Plan B has also sparked controversy in the science community. Church has said that if creating an artificial uterus were to fail, Colossal has not ruled out the possibility of using live Asian elephants as surrogates to carry and birth the genetically engineered hybrids. “I feel like we need to be confident that [using Asian elephants as surrogates] won’t hurt the elephants,” says Menting. Galit agreed, explaining that it seemed to him like there was a “high risk” for something to go wrong. He pointed out that protecting the Asian elephant is especially crucial considering it is listed as an endangered species according to the United States Fish and Wildlife Service (USFW). Evolutionary biologist and mammoth specialist at the Natural History Museum in London told CNN in a recent interview, “Let’s say it works, and there’s no horrible consequences. No surrogate elephant moms die. The idea that by bringing mammoths back and by placing them into the Arctic, you engineer the Arctic to become a better place for carbon storage. That aspect I have [a] number of issues with.”

In any case, should Colossal succeed in creating a mammophant, there is already a park in Siberia awaiting the new species’ arrival. The park was officially founded by geophysicist Sergey Zimov in 1996 and is run by the Northeast Science Station (NESS), of which Zimov is president of. “Pleistocene Park” is meant to replicate the mammoth steppe, the Earth’s most extensive biome at the time of the late last Ice Age, and home to the now extinct Woolly Mammoth. The goal of NESS is similar to that of Colossal; to “restore high productive grazing ecosystems in the arctic” and “mitigate climate change.” They contend that the restoration of grazing animals in in the Arctic would have a cooling effect on the climate. Already, they have introduced a variety of species of herbivores to the 8-square-mile-park, including the reindeer, moose, bison, musk ox, and yak.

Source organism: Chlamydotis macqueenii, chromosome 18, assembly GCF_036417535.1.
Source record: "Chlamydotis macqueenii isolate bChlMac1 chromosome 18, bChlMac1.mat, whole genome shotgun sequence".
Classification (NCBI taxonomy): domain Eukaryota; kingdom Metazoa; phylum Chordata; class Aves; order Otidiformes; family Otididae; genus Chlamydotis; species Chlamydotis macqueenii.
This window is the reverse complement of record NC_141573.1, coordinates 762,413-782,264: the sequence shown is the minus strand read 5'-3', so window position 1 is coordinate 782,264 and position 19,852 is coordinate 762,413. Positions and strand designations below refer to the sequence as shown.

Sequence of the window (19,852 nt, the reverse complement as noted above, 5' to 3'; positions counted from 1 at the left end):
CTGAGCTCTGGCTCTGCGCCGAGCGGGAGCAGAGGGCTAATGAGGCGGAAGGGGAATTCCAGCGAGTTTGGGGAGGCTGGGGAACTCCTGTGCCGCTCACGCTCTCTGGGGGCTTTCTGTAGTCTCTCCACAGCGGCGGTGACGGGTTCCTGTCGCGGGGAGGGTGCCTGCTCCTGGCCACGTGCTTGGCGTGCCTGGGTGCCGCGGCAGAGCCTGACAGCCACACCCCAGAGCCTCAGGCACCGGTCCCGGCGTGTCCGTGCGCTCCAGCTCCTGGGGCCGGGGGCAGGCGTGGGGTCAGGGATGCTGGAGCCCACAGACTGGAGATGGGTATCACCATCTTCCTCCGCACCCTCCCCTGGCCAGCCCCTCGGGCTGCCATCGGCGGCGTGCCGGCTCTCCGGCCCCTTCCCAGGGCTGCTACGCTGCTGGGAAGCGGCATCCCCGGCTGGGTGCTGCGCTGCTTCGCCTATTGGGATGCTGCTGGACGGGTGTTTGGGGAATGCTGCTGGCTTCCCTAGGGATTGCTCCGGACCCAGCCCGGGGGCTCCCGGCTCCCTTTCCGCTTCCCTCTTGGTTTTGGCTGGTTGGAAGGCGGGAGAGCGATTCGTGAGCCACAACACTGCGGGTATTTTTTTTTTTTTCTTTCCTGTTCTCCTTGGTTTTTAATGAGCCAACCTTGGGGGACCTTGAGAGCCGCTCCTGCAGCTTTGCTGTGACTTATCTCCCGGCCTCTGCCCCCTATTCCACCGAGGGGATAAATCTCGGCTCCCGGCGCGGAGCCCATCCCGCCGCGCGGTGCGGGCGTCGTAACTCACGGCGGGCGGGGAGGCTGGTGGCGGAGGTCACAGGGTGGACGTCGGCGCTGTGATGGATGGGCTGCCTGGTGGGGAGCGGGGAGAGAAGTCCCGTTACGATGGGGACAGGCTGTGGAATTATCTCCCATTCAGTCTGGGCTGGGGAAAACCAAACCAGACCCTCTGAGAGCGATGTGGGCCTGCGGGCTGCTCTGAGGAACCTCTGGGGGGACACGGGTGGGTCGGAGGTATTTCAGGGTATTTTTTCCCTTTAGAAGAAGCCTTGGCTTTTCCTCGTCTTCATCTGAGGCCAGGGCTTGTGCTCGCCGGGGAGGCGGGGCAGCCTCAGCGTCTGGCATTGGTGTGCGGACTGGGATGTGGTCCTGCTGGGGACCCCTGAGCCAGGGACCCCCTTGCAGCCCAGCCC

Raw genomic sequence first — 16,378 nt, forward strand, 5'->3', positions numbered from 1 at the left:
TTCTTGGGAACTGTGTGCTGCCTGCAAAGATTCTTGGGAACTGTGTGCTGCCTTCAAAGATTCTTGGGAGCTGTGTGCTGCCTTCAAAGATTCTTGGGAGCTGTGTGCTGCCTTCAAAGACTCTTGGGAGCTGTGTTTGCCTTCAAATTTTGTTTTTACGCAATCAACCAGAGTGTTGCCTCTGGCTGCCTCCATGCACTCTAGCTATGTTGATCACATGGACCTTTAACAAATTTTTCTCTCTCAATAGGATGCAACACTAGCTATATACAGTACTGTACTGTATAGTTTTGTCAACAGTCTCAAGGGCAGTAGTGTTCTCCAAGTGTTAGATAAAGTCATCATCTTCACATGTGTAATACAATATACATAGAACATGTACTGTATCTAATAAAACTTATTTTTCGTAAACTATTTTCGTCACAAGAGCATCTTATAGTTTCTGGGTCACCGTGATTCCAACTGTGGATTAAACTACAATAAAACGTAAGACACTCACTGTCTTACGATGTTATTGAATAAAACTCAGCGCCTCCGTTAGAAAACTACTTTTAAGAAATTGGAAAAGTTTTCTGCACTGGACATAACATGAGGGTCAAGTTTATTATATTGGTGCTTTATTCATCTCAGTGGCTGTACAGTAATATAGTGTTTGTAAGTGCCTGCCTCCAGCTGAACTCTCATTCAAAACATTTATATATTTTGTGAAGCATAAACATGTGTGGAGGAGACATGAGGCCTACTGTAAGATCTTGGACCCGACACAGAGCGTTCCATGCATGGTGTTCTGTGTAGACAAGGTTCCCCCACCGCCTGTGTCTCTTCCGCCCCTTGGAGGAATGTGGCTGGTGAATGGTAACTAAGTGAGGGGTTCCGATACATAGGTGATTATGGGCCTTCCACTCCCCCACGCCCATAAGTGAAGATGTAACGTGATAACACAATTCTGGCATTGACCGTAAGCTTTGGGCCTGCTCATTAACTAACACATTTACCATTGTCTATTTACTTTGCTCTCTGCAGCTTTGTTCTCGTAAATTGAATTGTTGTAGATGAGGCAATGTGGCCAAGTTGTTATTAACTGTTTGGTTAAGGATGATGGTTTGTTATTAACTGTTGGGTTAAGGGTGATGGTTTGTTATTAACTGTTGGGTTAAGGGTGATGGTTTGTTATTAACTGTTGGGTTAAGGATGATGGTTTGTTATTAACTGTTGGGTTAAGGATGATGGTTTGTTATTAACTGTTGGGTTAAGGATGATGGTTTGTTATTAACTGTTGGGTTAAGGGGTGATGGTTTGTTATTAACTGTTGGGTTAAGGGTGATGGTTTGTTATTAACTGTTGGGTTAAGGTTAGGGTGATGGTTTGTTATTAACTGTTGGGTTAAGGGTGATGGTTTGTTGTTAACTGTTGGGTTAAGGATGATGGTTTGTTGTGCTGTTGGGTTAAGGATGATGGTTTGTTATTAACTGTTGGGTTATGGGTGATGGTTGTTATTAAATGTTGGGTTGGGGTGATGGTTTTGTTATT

However, it seems NESS is hesitant to admit to their wilder aspiration of bring back the Woolly Mammoth. For one, there is no mention of it on the park’s official website. More telling is The Conversation journalist and post-doctoral researcher Charlotte Wrigley’s visit to the park and her documented conversations and experiences with the scientists there. 

Wrigley reported that at the time, NESS was using a massive tank to replicate the behavior of a mammoth – knocking down trees and trampling bushes – so as to produce the desired effect on their mammoth steppe environment. She claimed that, according to the NESS, this was only a temporary stand-in, and they were hoping to soon have the real thing. But, Nikita Zimov, Sergey Zimov’s son who helps him run the park, also told her, “You have a lot of people believing God, and they don’t like this mammoth return. So, I try and use it to bring attention to the park, but I don’t want any of the criticism.” Nevertheless, just a few weeks after Wrigley returned home, the Zimovs met with Church, appearing to confirm the connection between their two projects.

It should be noted that Colossal is not the only company or foundation working to revive the Woolly Mammoth. Most notably is Revive & Restore, a California-based company founded in 2012 that promotes “the incorporation of biotechnologies into standard conservation practice.” The company is more upfront about their support of the de-extinction of the Woolly Mammoth – not only does Revive & Restore specifically cite Dr. Zimov’s research and Pleistocene Park, but it also claims responsibility for introducing Church to Zimov, and asserts that it was Zimov who vied to bring mammoths to Pleistocene Park.

All this to say that while the spotlight is on Church and Colossal at the moment, there are a number of organizations working toward the revival of the Woolly Mammoth, whether or not they wish to openly speak on it. For now, the world will just have wait and see how the Woolly Mammoth resurrection project plays out. While experts like Dalén, Herridge, and Frederickson are clearly skeptical, as scientists they are also naturally curious, and thus, open to the possibilities. “I am absolutely fascinated by this,” said Herridge. “I’m drawn to people who are technologically adventurous, and it is possible it will make a positive difference.”